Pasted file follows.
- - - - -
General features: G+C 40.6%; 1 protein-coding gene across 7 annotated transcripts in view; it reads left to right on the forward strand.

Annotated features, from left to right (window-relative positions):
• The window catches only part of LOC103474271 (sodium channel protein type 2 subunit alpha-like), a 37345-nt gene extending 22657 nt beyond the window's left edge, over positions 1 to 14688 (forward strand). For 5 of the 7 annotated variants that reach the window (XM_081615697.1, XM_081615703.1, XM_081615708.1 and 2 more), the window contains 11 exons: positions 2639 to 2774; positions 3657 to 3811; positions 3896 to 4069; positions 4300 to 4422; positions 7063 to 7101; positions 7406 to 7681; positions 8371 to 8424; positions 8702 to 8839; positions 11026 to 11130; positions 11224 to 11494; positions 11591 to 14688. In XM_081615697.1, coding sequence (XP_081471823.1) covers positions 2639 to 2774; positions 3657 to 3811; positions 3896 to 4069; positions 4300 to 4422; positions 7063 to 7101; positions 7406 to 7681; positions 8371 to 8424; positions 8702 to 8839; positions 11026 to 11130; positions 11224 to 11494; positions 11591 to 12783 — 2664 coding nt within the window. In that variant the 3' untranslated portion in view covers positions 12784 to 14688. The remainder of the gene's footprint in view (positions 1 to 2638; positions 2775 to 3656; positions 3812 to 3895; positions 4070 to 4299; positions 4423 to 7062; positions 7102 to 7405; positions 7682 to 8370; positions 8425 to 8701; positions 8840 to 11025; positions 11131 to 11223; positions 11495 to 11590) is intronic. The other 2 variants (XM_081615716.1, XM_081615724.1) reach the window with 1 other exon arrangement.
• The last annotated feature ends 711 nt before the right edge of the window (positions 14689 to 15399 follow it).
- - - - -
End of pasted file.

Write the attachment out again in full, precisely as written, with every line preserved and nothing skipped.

General features: G+C 40.6%; 1 protein-coding gene across 7 annotated transcripts in view; it reads left to right on the forward strand.

Annotated features, from left to right (window-relative positions):
• The window catches only part of LOC103474271 (sodium channel protein type 2 subunit alpha-like), a 37345-nt gene extending 22657 nt beyond the window's left edge, over positions 1 to 14688 (forward strand). For 5 of the 7 annotated variants that reach the window (XM_081615697.1, XM_081615703.1, XM_081615708.1 and 2 more), the window contains 11 exons: positions 2639 to 2774; positions 3657 to 3811; positions 3896 to 4069; positions 4300 to 4422; positions 7063 to 7101; positions 7406 to 7681; positions 8371 to 8424; positions 8702 to 8839; positions 11026 to 11130; positions 11224 to 11494; positions 11591 to 14688. In XM_081615697.1, coding sequence (XP_081471823.1) covers positions 2639 to 2774; positions 3657 to 3811; positions 3896 to 4069; positions 4300 to 4422; positions 7063 to 7101; positions 7406 to 7681; positions 8371 to 8424; positions 8702 to 8839; positions 11026 to 11130; positions 11224 to 11494; positions 11591 to 12783 — 2664 coding nt within the window. In that variant the 3' untranslated portion in view covers positions 12784 to 14688. The remainder of the gene's footprint in view (positions 1 to 2638; positions 2775 to 3656; positions 3812 to 3895; positions 4070 to 4299; positions 4423 to 7062; positions 7102 to 7405; positions 7682 to 8370; positions 8425 to 8701; positions 8840 to 11025; positions 11131 to 11223; positions 11495 to 11590) is intronic. The other 2 variants (XM_081615716.1, XM_081615724.1) reach the window with 1 other exon arrangement.
• The last annotated feature ends 711 nt before the right edge of the window (positions 14689 to 15399 follow it).